Why is my personal injury case going to court?
Whatever the nature of your personal injury claim, it’s essential to engage the services of a specialist solicitor as soon as possible after the incident in question.
Your personal injury solicitor’s job is to work to negotiate a compensation agreement for you with the other party. When this process stalls either because the other side doesn’t respond, refuses to admit liability and/or is unwilling to offer you an appropriate amount of compensation or if your claim is approaching the third-year anniversary of the accident, then the next step is for your solicitor to issue court proceedings. However, while this is the next step in the process, it’s important to realise that the issuing of court proceedings does not necessarily mean the case will ultimately go to court. In fact, only around 5% of PI claims end up in court.
Why does issuing PI court proceedings not always result in a court case?
When your personal injury solicitor issues court proceedings, they will still try to negotiate a settlement right up until the date of the court hearing. Often your solicitor will arrange a ‘settlement meeting’ with the other side and their solicitor to try and reach an agreement in an attempt to spare all parties from the potential stress and publicity involved in going to court.
What are the reasons my PI claim could go to court?
Court proceedings may be necessary for the following reasons:
- No settlement agreement can be reached.
- The other side does not respond to your claim for compensation.
- It’s necessary to speed up the response from insurers involved in the case by making them obliged to stick to the deadlines imposed by the court.
- Your solicitor decides that your claim involves compensation for interim payments, for example in a situation where you need income to support you after an injury. Again, the prospect of a court case can work in your favour by speeding up interim payments or imposing a deadline on how long you will have to wait to get compensation.
What kind of PI claims go to court?
All kinds of PI claims can be settled in court including:
- Accidents at work
- Brain injury claims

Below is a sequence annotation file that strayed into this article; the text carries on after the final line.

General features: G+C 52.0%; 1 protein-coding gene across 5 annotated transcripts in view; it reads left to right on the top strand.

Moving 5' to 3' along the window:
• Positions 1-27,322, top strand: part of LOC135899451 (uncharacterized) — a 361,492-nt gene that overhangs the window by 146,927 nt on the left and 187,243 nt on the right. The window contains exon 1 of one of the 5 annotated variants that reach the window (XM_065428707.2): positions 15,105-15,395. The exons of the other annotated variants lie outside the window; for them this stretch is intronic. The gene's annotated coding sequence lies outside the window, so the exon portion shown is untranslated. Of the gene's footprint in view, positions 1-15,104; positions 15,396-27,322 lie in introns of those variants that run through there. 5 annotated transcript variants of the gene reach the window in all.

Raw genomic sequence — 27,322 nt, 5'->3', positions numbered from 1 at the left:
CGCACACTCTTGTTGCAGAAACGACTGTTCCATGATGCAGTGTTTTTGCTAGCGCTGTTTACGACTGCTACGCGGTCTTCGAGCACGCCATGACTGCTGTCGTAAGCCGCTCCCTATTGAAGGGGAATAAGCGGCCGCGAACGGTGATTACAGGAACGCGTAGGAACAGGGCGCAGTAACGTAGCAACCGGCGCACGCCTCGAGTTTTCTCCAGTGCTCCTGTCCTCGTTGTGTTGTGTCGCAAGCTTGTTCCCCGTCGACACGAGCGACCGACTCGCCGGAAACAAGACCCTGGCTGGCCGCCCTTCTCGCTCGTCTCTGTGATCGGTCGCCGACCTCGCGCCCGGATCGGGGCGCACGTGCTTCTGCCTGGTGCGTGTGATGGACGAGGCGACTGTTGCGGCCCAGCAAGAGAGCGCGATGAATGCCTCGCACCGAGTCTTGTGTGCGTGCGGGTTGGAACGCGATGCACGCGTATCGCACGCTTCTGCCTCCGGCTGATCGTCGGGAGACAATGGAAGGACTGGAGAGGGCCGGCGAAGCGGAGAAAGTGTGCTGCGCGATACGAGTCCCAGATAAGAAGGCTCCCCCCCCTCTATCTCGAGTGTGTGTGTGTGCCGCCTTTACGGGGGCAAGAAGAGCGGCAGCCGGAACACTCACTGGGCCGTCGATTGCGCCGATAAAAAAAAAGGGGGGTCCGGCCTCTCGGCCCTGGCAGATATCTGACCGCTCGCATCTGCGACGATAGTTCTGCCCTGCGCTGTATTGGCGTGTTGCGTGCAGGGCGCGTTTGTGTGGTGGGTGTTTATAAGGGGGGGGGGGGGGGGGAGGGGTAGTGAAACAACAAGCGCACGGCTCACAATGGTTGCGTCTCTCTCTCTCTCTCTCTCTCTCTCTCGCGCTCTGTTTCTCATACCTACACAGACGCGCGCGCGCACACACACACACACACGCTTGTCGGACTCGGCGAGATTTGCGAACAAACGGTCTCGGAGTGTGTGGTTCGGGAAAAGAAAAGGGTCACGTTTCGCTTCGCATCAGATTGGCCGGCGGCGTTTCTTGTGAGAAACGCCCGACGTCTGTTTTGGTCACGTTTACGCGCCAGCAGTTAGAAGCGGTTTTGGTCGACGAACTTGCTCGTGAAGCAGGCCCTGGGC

- Spinal injury claims
- Road traffic accident claims
- Clinic negligence claims
- Fatal accidents claims
- Tips, slips and falls claims
- Industrial deafness and tinnitus claims
- Cosmetic surgery claims
- Industrial disease claims
- Asbestos claims
- Repetitive strain injury claims
- Holiday accident claims
How long will I have to wait for my PI case to be heard?
When court proceedings are issued, the court will issue a deadline to provide all the information necessary for the hearing to go ahead. This can include medical reports, expenses records and witness statements. This information can take time to collate, so be prepared to wait between 9 and 12 months for your case to be heard. No hearing can go ahead until all the necessary information has been provided.
What happens in court?
Personal injury claims are decided at civil hearings, which means there will be no jury or public gallery.
If will most likely be required to give evidence and you will be called on to go through the statement you previously prepared with your solicitor in front of a judge. Next you will be questioned on the statement by both sides’ solicitors or barristers. Any other witnesses will go through the same process.
After the judge has heard all the evidence they will make a decision on who was to blame and what compensation is due, based on injuries sustained and the personal and financial losses incurred.
If you are awarded compensation, you can usually expect to receive the money from the Defendant within 2-3 weeks.
What are the different kinds of personal injury court hearings?
If your claim goes to court, your case could involve the following types of hearing:
Case management conference hearing (CMC)
The defendant and claimant’s legal representatives meet the judge in advance of the hearing to discuss how it will be handled and set a court timetable for the exchange of witness statements, medical evidence and any other necessary evidence required for the trial.
Detailed assessment hearing
After the hearing has ended, there may be another hearing needed to set out details of how costs relating to court and legal expenses will be awarded, which is usually only attended by your solicitor and the Defendant’s solicitor.
Child settlement hearing
These hearings relate to injuries sustained by a child under 18, with a focus on ensuring the child is appropriately compensated and the money in question is invested in their best interests until they are 18. In all cases involving a minor the Court will need to ratify any settlement.
These hearings are for cases where liability has been admitted, and all that remains is for the compensation amount to be decided.
Solicitors specialising in PI claims going to court
If you are unlucky enough to be involved in accident that is not your fault, the likelihood is that you will be among the 95% of people whose personal injury claim does not go to court. However, no matter what the circumstances, it’s important to talk to one of Bray & Bray’s specialist personal injury solicitors as soon as possible to ensure you get the compensation you are entitled to.
Call us on any of the following numbers to discuss your needs: